The article http://arxiv.org/pdf/1401.4655.pdf states that running a variety of SPEC2K programs on a Galaxy S2, RAM power and CPU power are more or less equivalent --- for some programs CPU power usage is higher, for some RAM power usage is higher.

    This doesn't COMPLETELY answer the question, partly because that's older technology, partly because a large part of the issue is not how much power RAM uses when active but rather how much it uses when idle. Nonetheless it's a real data point suggesting that RAM is not free in terms of power, which is more than you're providing.

    It's also worth pointing out that before the OS will be "constantly digging into the NAND flash page files"
    (a) there is no paging file in iOS. There will be demand paging IN (most notably for instruction pages, probably also for at least some resource files that are marked read-only) and a small amount of paging OUT (as far as I can tell, the result of mmap'd filed) but there is no paging file.
    (b) remember that iOS (like Mavericks) provides compressed RAM which, at least for the Mavericks experience, provides the equivalent of about 50% more RAM across a wide variety of usage scenarios. On iOS there is almost certainly dedicated HW performing the compression/decompression, which means low power and which may mean the usage of more aggressive algorithms than are possible on x86, providing even better compression ratios. This compression mechanism will kick in before pages are discarded (even read-only pages) which will further reduce the need to reload from flash.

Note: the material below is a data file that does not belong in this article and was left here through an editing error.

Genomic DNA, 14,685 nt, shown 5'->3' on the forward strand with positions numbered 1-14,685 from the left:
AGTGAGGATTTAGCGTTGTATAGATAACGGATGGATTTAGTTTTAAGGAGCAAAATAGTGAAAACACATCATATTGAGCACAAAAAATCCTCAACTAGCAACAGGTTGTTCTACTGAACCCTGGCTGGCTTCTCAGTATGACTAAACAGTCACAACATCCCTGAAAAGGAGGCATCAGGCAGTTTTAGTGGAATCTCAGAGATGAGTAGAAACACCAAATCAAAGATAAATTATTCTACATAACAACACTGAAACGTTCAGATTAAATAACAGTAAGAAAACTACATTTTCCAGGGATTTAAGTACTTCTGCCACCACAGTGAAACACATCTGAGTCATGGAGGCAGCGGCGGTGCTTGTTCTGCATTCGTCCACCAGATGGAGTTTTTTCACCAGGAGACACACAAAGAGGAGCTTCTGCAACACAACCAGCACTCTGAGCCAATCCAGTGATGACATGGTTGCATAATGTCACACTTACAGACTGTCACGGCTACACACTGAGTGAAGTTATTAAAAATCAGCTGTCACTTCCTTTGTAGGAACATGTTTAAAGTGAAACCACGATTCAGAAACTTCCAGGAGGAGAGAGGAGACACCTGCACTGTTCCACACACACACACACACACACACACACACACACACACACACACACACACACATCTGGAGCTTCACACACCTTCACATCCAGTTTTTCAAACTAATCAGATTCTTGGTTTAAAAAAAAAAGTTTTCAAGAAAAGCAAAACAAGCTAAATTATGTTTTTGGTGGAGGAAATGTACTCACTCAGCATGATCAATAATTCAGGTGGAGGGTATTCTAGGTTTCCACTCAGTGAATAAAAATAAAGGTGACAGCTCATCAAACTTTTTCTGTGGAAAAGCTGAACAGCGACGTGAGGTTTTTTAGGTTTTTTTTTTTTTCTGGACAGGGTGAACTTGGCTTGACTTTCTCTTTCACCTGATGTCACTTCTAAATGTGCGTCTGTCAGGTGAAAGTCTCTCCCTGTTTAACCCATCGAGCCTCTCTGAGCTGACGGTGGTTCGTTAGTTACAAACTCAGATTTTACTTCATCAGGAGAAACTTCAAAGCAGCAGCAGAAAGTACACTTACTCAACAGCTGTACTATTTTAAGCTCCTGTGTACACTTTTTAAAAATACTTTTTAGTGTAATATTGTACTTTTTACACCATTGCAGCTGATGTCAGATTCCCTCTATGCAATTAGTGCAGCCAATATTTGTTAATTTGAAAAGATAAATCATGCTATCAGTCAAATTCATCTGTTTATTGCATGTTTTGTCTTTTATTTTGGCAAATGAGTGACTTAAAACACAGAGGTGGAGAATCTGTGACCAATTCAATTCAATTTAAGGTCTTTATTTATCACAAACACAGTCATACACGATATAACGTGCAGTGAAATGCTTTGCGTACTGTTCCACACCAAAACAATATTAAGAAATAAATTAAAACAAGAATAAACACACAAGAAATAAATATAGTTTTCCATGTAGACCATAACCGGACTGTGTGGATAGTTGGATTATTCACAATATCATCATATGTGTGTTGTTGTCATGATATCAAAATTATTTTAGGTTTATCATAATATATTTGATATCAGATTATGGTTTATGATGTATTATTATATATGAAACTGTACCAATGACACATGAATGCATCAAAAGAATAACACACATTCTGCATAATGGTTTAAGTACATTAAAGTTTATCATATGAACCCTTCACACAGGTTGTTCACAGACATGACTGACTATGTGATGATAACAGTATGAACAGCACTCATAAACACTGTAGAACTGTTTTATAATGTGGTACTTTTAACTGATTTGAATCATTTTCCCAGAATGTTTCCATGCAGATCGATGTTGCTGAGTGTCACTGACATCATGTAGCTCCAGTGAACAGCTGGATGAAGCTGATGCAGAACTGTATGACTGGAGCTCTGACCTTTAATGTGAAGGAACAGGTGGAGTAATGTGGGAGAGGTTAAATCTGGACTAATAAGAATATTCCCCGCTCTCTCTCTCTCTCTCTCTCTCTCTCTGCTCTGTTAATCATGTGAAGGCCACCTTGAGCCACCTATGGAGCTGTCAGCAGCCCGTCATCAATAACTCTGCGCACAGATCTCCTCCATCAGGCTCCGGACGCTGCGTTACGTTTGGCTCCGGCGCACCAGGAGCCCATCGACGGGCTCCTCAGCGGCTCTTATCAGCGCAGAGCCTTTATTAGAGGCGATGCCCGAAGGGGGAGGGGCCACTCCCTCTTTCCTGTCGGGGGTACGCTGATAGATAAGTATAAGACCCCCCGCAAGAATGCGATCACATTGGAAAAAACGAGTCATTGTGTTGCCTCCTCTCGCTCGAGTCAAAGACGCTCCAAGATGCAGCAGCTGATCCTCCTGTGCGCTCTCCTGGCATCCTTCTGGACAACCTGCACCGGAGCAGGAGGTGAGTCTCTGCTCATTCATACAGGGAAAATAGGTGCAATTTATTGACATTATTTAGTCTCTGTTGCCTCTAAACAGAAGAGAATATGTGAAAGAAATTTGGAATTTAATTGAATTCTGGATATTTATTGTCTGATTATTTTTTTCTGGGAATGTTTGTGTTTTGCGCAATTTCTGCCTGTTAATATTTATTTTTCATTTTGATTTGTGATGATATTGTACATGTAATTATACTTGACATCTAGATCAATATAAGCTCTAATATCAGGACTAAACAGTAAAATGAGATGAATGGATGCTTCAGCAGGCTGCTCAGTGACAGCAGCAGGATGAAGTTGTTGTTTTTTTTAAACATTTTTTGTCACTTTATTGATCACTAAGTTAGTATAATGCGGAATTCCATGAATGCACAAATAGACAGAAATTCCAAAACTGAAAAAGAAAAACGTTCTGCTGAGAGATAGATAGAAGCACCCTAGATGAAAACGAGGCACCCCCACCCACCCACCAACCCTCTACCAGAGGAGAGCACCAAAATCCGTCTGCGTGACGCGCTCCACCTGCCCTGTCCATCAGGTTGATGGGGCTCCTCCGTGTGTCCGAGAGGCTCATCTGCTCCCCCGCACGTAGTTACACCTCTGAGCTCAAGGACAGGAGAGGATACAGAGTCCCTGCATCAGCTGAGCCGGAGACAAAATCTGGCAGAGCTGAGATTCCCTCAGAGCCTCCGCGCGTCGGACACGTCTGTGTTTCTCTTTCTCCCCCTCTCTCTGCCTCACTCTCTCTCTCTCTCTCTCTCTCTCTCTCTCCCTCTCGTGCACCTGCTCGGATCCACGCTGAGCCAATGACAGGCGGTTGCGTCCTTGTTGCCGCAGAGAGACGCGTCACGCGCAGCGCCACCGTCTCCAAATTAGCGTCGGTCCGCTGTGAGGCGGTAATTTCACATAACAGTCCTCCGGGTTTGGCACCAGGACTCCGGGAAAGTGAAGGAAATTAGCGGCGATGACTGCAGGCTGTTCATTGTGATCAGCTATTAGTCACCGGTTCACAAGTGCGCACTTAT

I agree that the tabs situation for Safari is not ideal. However in real life, it is not a problem I actually ever encounter on my iPhone 5 (in Safari or otherwise). It's much more of a problem for iPad, and THERE I think Apple will really be screwing over its customers if it sticks with 1GB. On iPhone, I think this remains a theoretical, not a real problem. We can all invent stories about how it limits the future use of iOS 11, but that's pure guessing; it simply is not a real problem today for most users.
    Reply
  • Kidster3001 - Thursday, October 02, 2014 - link

    iPhones haven't need more memory for several reasons. 1. Android apps run in a VM. 2. Android can actively multi-task. 3. Android cannot be as highly customized (pared down) because it has to support more hardware. 4. More, more more.

    NEEDING the extra memory is a negative. HAVING it is not necessarily a negative. Battery life is what matters. I'll put my Android phone against any iPhone for battery life.

    And seriously... "so lazy people don't have to close tabs". That like saying "I wish my OS was like DOS so I didn't have to close all these other Windows to do different things". It's not a good argument.
    Reply
  • mrochester - Tuesday, September 30, 2014 - link

    It's a win for Apple, and neither a win or a lose for customers. The iPhone is still the best smartphone on the market, even with 1GB of RAM, so what is pushing that to 2GB going to achieve other than simply cutting into Apple's profit margin? Us customers aren't going to get anything from it. Reply
  • mrochester - Tuesday, September 30, 2014 - link

    Or is it that in your mind, Apple has some sort of moral obligation to put as much hardware in their devices as possible so as to justify their profit margin, even if it has no effect on the end user experience of the device. You essentially just want to know that the hardware is there for the sake of it and that Apple hasn't made quite so much money from your purchase? Reply
  • danbob999 - Tuesday, September 30, 2014 - link

    Apple has no moral obligations.
    To be taken seriously, we could say that users have a moral obligation not to say that Samsung devices are cheap when they are in fact more expensive to make than iPhones.
    Reply